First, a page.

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Heightened Volatility: The New Normal?
The U.S. economy can't find its footing -- and every piece of bad news, whether at home or abroad, has the potential to send the markets reeling. All that volatility can make it tough on investors to stay the course.
It's not your imagination: The stock market is bumpier than normal. The U.S. economy can't find its footing -- and every piece of bad news, whether at home or abroad, has the potential to send the markets reeling. All that volatility can make it tough on investors to stay the course.
Historically speaking, the market today is about three times more volatile than it has been in the past. Specifically, the S&P 500 rose or fell by 2 percent or more an average of 5 times per year from 1950 until 1999. Since 2000, however, that average jumped to 12.5 times per year for advances and more than 14 times for declines.1 What's more, 10 of the 20 largest daily upswings and 11 of the 20 largest daily drops since the beginning of 1980 have occurred within the last three years.2
Who or what deserves the blame for heightened market volatility is difficult to say. On the economic side, uncertainty about when and how fully the economy will recover is a major factor. So are factors such as the heightened reliance on government monetary policy, unsustainable fiscal trends, and the apparent lack of collaboration among legislators in Washington. On the investment side, high-frequency trading, hedge funds, and inverse and leveraged ETFs all contribute to the volatility.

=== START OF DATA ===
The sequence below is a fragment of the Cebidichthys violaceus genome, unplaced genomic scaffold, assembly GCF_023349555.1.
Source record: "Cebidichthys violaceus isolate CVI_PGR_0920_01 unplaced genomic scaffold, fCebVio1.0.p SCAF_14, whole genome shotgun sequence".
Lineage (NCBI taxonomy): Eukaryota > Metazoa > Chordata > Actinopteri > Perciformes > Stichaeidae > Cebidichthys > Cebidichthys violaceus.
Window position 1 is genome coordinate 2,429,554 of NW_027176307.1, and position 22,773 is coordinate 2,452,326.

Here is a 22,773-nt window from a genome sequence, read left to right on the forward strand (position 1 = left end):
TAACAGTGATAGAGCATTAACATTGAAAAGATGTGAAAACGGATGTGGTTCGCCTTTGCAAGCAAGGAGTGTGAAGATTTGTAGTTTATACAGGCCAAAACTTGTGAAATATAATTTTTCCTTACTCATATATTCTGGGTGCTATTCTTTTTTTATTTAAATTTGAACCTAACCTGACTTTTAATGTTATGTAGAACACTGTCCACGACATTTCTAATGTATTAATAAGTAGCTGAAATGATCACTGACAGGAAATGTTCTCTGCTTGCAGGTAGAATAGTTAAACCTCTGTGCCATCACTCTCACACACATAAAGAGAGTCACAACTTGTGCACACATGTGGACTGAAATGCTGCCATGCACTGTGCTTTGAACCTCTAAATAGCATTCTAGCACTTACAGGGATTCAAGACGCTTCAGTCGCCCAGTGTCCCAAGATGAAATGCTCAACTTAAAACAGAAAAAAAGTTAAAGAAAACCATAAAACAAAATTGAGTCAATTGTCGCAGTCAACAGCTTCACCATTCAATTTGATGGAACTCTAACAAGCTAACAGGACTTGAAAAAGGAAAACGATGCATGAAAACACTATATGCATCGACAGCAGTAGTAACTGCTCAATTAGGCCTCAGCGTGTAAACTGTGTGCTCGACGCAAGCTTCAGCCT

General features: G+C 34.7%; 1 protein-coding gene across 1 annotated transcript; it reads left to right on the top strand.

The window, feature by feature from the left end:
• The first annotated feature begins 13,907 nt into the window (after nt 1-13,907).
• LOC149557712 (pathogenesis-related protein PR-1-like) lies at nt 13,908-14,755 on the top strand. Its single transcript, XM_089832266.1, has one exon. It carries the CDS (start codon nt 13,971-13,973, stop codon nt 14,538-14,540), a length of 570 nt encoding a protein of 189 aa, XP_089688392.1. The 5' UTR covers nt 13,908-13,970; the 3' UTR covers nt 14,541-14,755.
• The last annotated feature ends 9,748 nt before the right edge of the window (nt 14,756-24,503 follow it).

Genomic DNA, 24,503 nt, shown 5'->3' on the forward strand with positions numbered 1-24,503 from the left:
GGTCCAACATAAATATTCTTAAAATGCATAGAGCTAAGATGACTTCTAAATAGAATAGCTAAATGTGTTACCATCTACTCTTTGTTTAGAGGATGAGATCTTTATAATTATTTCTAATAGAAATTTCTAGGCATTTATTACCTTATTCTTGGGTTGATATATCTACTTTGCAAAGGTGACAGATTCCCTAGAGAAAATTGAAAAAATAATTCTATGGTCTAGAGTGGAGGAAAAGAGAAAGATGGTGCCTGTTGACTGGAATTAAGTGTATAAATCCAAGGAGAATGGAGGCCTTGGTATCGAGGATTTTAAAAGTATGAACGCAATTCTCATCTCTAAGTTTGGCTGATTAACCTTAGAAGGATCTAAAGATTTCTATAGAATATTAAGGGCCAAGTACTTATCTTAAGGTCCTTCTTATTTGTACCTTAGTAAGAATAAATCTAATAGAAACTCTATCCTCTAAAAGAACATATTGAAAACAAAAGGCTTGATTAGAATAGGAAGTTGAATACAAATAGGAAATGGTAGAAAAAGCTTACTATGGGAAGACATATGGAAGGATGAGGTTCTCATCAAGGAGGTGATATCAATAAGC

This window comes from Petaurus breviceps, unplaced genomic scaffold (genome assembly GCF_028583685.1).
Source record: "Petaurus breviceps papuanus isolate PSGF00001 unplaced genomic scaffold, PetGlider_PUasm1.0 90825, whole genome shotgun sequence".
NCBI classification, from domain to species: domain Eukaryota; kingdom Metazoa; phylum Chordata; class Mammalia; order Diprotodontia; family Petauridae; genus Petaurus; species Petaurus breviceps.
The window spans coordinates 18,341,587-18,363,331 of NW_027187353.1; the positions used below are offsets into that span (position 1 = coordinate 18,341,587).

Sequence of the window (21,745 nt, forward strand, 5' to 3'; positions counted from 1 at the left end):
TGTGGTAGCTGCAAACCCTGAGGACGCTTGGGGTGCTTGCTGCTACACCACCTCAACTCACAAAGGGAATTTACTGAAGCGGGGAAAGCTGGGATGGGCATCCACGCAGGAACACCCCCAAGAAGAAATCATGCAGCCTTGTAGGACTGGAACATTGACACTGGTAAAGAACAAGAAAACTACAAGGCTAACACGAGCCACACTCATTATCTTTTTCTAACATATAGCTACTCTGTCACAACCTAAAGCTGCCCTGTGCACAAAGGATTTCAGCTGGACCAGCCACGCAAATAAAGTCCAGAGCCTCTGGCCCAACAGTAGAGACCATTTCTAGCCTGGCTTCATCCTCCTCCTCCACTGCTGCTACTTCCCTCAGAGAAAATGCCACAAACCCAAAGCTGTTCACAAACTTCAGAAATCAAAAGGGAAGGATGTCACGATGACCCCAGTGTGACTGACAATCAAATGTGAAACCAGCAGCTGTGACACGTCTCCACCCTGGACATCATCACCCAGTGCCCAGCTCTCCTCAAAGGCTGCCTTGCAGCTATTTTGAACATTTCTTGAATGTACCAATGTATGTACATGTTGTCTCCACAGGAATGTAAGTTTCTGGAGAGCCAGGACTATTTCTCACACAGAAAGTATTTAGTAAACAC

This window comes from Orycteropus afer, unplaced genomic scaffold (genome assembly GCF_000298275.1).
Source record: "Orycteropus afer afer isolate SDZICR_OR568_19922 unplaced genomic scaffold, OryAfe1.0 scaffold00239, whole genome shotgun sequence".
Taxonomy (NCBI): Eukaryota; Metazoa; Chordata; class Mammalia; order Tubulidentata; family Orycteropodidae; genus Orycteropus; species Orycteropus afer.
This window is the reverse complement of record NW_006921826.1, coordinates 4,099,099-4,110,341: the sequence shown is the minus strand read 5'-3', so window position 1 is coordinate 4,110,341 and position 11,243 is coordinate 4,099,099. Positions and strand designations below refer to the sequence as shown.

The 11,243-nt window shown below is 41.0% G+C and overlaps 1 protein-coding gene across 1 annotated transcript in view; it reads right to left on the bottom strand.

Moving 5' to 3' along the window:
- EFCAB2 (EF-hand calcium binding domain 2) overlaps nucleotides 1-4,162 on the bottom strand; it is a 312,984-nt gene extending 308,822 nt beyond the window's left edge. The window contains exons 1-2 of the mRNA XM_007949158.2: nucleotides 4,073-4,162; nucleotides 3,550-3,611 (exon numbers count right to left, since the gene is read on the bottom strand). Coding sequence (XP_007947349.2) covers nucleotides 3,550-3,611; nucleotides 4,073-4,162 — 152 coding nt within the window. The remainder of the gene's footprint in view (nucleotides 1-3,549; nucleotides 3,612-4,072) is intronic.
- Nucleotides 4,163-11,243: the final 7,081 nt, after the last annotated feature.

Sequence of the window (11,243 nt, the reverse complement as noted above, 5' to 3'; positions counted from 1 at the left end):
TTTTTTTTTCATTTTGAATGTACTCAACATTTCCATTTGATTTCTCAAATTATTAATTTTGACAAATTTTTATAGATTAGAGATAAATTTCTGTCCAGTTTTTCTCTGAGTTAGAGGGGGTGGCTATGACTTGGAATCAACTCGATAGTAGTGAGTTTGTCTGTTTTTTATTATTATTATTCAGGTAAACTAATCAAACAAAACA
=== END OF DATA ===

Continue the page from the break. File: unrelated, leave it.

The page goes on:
What Can You Do? Regardless of the drivers, heightened volatility requires individual investors and their advisors to exercise specific investment strategies. While many of these strategies are basic investing concepts that can be applied at any time, they are particularly important in a volatile environment.
- Don't follow the herd. Don't sell into a rapidly declining market and don't buy into a rapidly rising market. You'll just be following the herd and locking in losses. Panic selling also runs the risk of missing the market's best-performing days. For example, missing just the 5 top-performing days of the 20 years ended December 31, 2010, would have cost you more than $19,000 based on an original investment of $10,000 in the S&P 500. Missing the top 20 days would have reduced your average annual return from 9.14 percent to 3.00 percent.2
- Keep a long-term perspective. It is all too easy to get caught up in the stock market's daily roller-coaster ride. This type of behavior is natural, but can easily lead to bad decisions. Instead, focus on whether your long-term performance objectives, i.e., your average returns over time, are meeting your goals.
- Take advantage of asset allocation. During volatile times, more risky asset classes such as stocks tend to fluctuate more, while lower-risk assets such as bonds or cash tend to be more stable. By allocating your investments among these different asset classes, you can help smooth out the short-term ups and downs.
- Consider buying opportunities. Although you may be rightfully gun shy in the wake of the recent market turmoil, one strategy you should seriously consider is selectively adding to your portfolio. This is especially true when prices are low versus historical averages.
1Source: Standard & Poor's Equity Research Services, "Shaken and Stirred," August 29, 2011.
2Source: The New York Times, "Market Swings Are Becoming New Standard," September 11, 2011.
3Source: Standard & Poor's. For the period indicated. Stocks are represented by the S&P 500, an unmanaged index that is generally considered representative of the U.S. stock market. Past performance is not a guarantee of future results.
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October 2011 — This column was authored in cooperation with Financial Planning Association.